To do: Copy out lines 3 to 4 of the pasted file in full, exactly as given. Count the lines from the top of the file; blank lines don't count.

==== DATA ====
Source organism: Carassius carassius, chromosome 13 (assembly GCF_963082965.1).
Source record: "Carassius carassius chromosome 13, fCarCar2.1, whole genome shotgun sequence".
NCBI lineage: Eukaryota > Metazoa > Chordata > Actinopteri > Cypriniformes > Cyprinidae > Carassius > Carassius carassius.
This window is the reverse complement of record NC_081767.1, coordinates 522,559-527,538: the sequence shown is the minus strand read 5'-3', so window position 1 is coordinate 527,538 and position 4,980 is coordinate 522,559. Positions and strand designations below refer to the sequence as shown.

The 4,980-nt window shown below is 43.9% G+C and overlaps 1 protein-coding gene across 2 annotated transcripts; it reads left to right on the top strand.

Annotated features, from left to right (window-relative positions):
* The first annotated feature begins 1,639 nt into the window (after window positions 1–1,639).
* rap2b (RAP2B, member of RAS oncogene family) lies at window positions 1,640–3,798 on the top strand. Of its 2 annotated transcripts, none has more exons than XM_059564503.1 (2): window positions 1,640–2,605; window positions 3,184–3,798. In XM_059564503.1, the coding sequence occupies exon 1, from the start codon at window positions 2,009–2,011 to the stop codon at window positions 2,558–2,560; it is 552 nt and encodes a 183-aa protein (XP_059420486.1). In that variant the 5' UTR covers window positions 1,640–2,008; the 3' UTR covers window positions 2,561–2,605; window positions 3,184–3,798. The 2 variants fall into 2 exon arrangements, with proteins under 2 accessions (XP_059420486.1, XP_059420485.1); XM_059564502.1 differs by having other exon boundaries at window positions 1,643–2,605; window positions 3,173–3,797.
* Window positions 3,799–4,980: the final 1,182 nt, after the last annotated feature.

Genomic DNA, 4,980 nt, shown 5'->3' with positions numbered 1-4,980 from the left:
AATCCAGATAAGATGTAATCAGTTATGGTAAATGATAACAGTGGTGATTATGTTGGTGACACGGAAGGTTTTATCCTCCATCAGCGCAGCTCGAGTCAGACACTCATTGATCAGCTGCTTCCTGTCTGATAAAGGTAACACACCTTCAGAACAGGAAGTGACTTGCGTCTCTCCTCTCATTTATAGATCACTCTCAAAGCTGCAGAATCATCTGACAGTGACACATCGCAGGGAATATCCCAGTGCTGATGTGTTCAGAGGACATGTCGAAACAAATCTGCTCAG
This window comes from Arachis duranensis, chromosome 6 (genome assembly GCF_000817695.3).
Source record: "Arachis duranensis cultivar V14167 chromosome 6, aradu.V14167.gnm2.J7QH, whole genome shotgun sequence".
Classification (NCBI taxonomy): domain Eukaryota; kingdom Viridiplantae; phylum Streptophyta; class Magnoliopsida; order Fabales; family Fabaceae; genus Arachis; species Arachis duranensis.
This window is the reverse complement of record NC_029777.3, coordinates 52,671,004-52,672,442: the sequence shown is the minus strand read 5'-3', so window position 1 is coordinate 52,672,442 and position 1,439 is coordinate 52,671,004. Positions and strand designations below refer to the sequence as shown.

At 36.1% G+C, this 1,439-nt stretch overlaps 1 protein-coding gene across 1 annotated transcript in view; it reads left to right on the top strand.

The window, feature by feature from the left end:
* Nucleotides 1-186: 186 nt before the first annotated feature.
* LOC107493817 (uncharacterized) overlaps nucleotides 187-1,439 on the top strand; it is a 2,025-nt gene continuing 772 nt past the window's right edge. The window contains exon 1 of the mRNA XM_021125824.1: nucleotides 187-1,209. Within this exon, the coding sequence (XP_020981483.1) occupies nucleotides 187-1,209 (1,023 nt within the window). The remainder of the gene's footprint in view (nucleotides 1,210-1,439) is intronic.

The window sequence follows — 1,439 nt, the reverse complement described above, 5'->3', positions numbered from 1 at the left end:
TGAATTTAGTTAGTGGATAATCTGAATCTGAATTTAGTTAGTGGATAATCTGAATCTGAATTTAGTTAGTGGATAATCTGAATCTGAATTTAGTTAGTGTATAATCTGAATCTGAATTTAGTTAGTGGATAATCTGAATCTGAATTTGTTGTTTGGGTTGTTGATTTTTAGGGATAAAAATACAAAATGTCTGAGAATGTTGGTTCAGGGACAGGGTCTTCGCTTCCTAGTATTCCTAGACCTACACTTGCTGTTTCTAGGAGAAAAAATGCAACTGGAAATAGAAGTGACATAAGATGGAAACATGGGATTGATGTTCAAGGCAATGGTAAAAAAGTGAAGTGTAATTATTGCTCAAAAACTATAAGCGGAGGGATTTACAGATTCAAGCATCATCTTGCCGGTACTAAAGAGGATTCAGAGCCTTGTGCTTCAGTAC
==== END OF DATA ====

NCBI lineage: Eukaryota > Metazoa > Chordata > Actinopteri > Cypriniformes > Cyprinidae > Carassius > Carassius carassius.
This window is the reverse complement of record NC_081767.1, coordinates 522,559-527,538: the sequence shown is the minus strand read 5'-3', so window position 1 is coordinate 527,538 and position 4,980 is coordinate 522,559. Positions and strand designations below refer to the sequence as shown.